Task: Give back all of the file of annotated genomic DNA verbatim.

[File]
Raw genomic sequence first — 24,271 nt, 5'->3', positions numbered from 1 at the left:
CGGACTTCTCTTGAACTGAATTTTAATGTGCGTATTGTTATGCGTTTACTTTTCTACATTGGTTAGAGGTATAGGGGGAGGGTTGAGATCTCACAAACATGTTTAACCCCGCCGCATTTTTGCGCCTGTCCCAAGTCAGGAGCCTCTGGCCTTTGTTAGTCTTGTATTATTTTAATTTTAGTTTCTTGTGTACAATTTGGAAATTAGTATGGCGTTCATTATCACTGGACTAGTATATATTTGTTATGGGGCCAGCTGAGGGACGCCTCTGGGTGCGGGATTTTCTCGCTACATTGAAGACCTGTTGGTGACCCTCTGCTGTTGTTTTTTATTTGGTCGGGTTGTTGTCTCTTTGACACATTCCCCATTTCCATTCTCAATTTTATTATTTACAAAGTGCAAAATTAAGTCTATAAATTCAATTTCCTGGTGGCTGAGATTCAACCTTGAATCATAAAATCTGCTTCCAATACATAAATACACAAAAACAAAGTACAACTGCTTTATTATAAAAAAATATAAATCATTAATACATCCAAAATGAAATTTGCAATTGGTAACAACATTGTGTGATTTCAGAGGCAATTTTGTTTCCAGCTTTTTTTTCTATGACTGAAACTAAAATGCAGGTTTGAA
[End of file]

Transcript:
Raw genomic sequence first — 24,271 nt, 5'->3', positions numbered from 1 at the left:
CGGACTTCTCTTGAACTGAATTTTAATGTGCGTATTGTTATGCGTTTACTTTTCTACATTGGTTAGAGGTATAGGGGGAGGGTTGAGATCTCACAAACATGTTTAACCCCGCCGCATTTTTGCGCCTGTCCCAAGTCAGGAGCCTCTGGCCTTTGTTAGTCTTGTATTATTTTAATTTTAGTTTCTTGTGTACAATTTGGAAATTAGTATGGCGTTCATTATCACTGGACTAGTATATATTTGTTATGGGGCCAGCTGAGGGACGCCTCTGGGTGCGGGATTTTCTCGCTACATTGAAGACCTGTTGGTGACCCTCTGCTGTTGTTTTTTATTTGGTCGGGTTGTTGTCTCTTTGACACATTCCCCATTTCCATTCTCAATTTTATTATTTACAAAGTGCAAAATTAAGTCTATAAATTCAATTTCCTGGTGGCTGAGATTCAACCTTGAATCATAAAATCTGCTTCCAATACATAAATACACAAAAACAAAGTACAACTGCTTTATTATAAAAAAATATAAATCATTAATACATCCAAAATGAAATTTGCAATTGGTAACAACATTGTGTGATTTCAGAGGCAATTTTGTTTCCAGCTTTTTTTTCTATGACTGAAACTAAAATGCAGGTTTGAA